Dr Etee Bahadur
December 7th 1992 a day after the demolition of the Babri Masjid two temples, one in Anantang and the other in Srinagar were burnt down. Thirteen temples, a list of which is given were also damaged and burnt down in the next few days. The temples were in Kulgam (1) Sopore (1), Tangamarg (2) Srinagar (3), Uttarsu (shumbul), Pahalgam , Anantnag and Verinag (1) Trehgam and Pattan (2) .
In my last editorial at the Daily Excelsoir dated 11 November 2019, ”Temples, Pilgrimages and the Fraught topic of Conversion : A Historical Analysis” I raised the question , ” In asking, what it meant to be a Hindu or a Muslim in medieval India” I have also in the same paragraph raised concern to the fact that when it comes the issue of conversion to Islam, a fuller notice had to be given to Sayyid Ali Hamadani popularly known as Shah -i- Hamadan ( Lord of the Hamadan) .
Sayyid Ali Hamadani was accompanied by a large number of Sayyids when he arrived in Kashmir in the reign of Sultan Qutub ‘din. Sayyid Ali Hamadani travelled widely in the valley and left his deputies at Pampore, Avantipura and Vijabor, these places had a very many Hindu centers at the time. The followers then established Khanqahs which later became centre of proselytization infact one thing common to most sources is about how Sayyid Ali Hamadani resorted to miracles to obtain converts. Sultan, Qutb ud ‘din who ruled for sixteen years, celebrated the Hindu festivals and dressed in their fashion as the great majority of the subjects were non-muslims (mushriks) and as a result of this the relation between him and Sayyid Ali never remained cordial. Hamdani also asked the Sultan to give up wearing the dress after the manner of infidels and adopt an appropriate “Muslim dress.” (Baharistan-i-shahi trans,.Kashinath Pandit ) .The Sayyid also presented a cap to the sultan from his personal wardrobe as a token and all rulers of his line wore the cap under the crown as a mark of exaltation ( Baharistan-i- shahi ). The Baharistan-i-shahi along with a few sources mentions that Sayyid Ali wished not to settle in Kashmir after he realized that Sultan Qutubu’d-din would not glorify Islam (Raunaq-i-din) and would not implement the Shari’a as Sayyid Ali Hamadani had desired. The Baharistan-i-shahi also states that for the time Sayyid Ali Hamadani spent in Kashmir he lived in a sarai at Alau’-Din Pora ” At the site where the Khanqah was built, there existed a small temple which was demolished and converted into an estrade on which he offered namaz five times a day and recited portions of the Quran morning and evening”. These commands are directions, to be a credible and presentable Muslim, and as a model for other Muslims to follow. Therefore it becomes all the more important that the historic role of Sayyid Ali needs to be understood which should include the Persian chroniclers, but also letters and invocatory prayers compiled by him. The attitude of Sayyid Ali Hamadani towards the non-muslim subject of a muslim ruler is potrayed in his book Zakhiratu’ l- mulk and the letters of Sayyid Ali Hamadani addressed to the Sultan Qutubu’d-din .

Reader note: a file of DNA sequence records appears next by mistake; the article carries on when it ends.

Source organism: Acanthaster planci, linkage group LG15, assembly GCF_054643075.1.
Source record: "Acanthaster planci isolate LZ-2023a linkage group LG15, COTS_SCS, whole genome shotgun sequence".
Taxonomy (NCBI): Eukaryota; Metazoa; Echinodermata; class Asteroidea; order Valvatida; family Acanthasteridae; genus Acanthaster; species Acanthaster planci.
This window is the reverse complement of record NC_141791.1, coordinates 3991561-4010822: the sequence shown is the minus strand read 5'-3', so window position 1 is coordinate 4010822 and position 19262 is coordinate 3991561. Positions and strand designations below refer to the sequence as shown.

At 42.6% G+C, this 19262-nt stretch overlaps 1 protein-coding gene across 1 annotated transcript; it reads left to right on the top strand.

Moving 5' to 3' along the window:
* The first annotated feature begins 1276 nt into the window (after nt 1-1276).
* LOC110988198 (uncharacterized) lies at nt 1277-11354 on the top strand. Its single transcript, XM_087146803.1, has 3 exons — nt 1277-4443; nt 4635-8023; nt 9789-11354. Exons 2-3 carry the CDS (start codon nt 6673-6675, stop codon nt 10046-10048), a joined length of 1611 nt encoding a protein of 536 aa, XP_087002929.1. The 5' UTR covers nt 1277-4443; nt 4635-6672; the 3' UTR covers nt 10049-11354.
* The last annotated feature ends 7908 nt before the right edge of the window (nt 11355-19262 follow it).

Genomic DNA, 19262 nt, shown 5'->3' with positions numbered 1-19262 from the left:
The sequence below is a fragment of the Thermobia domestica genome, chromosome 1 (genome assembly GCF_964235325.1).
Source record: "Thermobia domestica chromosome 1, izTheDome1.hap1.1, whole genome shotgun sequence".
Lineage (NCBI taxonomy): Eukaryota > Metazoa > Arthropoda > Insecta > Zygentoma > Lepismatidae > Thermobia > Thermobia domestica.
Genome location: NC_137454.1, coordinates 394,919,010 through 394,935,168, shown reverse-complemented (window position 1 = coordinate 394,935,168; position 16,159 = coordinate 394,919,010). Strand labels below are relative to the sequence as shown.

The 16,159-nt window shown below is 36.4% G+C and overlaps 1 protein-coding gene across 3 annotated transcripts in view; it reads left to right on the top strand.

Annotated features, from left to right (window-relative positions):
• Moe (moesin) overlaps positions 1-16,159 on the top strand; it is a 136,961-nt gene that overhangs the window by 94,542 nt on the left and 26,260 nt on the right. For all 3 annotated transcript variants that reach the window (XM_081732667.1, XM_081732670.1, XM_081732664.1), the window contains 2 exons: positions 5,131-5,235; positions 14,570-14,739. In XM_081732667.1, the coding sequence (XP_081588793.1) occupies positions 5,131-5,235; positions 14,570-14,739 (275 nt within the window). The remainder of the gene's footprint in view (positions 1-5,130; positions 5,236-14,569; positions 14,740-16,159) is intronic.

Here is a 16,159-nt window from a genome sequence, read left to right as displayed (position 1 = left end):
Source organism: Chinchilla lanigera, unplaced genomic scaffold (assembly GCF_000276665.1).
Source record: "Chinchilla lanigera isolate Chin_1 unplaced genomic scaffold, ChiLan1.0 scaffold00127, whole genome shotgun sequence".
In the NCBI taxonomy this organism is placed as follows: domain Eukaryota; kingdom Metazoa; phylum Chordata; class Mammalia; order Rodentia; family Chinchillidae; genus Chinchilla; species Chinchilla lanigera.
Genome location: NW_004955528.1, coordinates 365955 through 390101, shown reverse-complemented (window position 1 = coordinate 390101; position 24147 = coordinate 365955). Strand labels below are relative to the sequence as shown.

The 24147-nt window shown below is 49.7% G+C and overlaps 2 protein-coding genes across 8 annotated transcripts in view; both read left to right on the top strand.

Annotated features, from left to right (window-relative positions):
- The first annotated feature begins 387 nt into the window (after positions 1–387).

The advent of Sayyid Ali Hamadani in Kashmir was an event of far reaching significance for the Hindus of Kashmir, but most of our books begin the story of conversion from Rinchana, a Buddhist.
(The author teaches Development Studies at the Centre for Jawaharlal Nehru Studies , Jamia Millia Islamia New Delhi)
Dr Etee Bahadur